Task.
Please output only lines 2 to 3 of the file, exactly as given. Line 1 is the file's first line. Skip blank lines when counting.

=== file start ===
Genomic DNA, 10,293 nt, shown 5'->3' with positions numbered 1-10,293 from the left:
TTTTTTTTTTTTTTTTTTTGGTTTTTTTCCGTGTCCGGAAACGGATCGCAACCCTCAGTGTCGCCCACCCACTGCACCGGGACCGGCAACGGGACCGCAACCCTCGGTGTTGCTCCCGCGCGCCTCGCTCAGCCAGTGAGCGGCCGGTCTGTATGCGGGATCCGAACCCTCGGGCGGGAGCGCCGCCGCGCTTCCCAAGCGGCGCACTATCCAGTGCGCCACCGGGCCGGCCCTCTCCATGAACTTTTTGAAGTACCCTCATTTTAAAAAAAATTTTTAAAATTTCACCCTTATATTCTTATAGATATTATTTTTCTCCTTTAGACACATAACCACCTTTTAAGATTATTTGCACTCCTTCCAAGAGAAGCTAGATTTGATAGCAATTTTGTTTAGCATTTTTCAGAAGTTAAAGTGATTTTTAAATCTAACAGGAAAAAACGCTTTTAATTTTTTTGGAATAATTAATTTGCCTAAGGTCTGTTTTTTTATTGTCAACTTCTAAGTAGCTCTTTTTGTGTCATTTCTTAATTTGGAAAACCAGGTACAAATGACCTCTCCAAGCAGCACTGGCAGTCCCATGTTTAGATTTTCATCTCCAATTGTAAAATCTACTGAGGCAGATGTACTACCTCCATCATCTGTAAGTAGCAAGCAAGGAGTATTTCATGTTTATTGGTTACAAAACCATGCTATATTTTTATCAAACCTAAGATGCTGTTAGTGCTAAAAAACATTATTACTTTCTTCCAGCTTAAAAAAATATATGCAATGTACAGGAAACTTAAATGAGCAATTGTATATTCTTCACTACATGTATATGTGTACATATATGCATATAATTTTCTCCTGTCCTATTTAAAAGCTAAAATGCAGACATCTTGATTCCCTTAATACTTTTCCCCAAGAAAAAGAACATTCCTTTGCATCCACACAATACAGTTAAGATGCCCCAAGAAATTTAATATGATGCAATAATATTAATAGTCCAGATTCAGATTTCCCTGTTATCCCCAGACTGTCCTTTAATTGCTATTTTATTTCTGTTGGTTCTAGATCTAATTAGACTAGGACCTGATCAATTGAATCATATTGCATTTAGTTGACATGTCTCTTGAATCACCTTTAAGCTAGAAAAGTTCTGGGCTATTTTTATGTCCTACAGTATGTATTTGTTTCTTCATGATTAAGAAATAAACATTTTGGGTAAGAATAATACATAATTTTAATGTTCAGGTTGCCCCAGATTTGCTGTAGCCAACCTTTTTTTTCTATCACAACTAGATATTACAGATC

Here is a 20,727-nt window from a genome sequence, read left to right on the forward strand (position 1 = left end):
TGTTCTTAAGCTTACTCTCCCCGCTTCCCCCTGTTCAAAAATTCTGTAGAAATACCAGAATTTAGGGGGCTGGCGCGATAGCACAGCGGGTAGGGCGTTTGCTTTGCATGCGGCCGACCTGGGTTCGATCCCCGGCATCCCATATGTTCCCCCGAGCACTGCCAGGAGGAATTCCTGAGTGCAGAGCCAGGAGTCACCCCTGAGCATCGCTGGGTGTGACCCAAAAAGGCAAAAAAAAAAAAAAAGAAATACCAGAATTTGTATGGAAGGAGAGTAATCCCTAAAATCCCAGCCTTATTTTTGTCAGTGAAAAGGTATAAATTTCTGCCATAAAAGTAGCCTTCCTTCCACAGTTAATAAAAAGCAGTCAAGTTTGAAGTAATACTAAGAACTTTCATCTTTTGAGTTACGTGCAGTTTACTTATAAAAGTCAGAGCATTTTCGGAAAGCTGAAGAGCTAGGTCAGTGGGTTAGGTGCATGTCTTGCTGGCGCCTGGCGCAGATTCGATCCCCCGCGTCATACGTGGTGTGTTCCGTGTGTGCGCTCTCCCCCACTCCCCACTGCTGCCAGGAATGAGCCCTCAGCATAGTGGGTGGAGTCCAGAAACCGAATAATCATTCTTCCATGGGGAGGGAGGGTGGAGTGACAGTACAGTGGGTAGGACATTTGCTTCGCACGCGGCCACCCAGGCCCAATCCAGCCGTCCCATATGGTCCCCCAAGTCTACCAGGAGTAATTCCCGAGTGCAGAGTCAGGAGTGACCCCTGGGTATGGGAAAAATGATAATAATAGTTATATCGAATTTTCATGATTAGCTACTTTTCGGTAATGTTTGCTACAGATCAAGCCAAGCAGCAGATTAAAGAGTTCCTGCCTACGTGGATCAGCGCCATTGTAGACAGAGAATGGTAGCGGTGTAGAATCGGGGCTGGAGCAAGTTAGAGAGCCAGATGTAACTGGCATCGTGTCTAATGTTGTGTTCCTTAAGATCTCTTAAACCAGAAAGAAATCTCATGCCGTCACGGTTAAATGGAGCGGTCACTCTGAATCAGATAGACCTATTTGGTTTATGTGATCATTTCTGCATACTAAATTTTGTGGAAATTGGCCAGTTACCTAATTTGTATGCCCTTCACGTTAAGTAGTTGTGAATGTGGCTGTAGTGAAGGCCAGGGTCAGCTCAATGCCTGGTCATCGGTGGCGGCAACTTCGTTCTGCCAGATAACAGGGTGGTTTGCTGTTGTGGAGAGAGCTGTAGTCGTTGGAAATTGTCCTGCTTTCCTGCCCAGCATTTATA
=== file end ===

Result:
TTTTTTTTTTTTTTTTTTTGGTTTTTTTCCGTGTCCGGAAACGGATCGCAACCCTCAGTGTCGCCCACCCACTGCACCGGGACCGGCAACGGGACCGCAACCCTCGGTGTTGCTCCCGCGCGCCTCGCTCAGCCAGTGAGCGGCCGGTCTGTATGCGGGATCCGAACCCTCGGGCGGGAGCGCCGCCGCGCTTCCCAAGCGGCGCACTATCCAGTGCGCCACCGGGCCGGCCCTCTCCATGAACTTTTTGAAGTACCCTCATTTTAAAAAAAATTTTTAAAATTTCACCCTTATATTCTTATAGATATTATTTTTCTCCTTTAGACACATAACCACCTTTTAAGATTATTTGCACTCCTTCCAAGAGAAGCTAGATTTGATAGCAATTTTGTTTAGCATTTTTCAGAAGTTAAAGTGATTTTTAAATCTAACAGGAAAAAACGCTTTTAATTTTTTTGGAATAATTAATTTGCCTAAGGTCTGTTTTTTTATTGTCAACTTCTAAGTAGCTCTTTTTGTGTCATTTCTTAATTTGGAAAACCAGGTACAAATGACCTCTCCAAGCAGCACTGGCAGTCCCATGTTTAGATTTTCATCTCCAATTGTAAAATCTACTGAGGCAGATGTACTACCTCCATCATCTGTAAGTAGCAAGCAAGGAGTATTTCATGTTTATTGGTTACAAAACCATGCTATATTTTTATCAAACCTAAGATGCTGTTAGTGCTAAAAAACATTATTACTTTCTTCCAGCTTAAAAAAATATATGCAATGTACAGGAAACTTAAATGAGCAATTGTATATTCTTCACTACATGTATATGTGTACATATATGCATATAATTTTCTCCTGTCCTATTTAAAAGCTAAAATGCAGACATCTTGATTCCCTTAATACTTTTCCCCAAGAAAAAGAACATTCCTTTGCATCCACACAATACAGTTAAGATGCCCCAAGAAATTTAATATGATGCAATAATATTAATAGTCCAGATTCAGATTTCCCTGTTATCCCCAGACTGTCCTTTAATTGCTATTTTATTTCTGTTGGTTCTAGATCTAATTAGACTAGGACCTGATCAATTGAATCATATTGCATTTAGTTGACATGTCTCTTGAATCACCTTTAAGCTAGAAAAGTTCTGGGCTATTTTTATGTCCTACAGTATGTATTTGTTTCTTCATGATTAAGAAATAAACATTTTGGGTAAGAATAATACATAATTTTAATGTTCAGGTTGCCCCAGATTTGCTGTAGCCAACCTTTTTTTTCTATCACAACTAGATATTACAGATC

Here is a 20,727-nt window from a genome sequence, read left to right on the forward strand (position 1 = left end):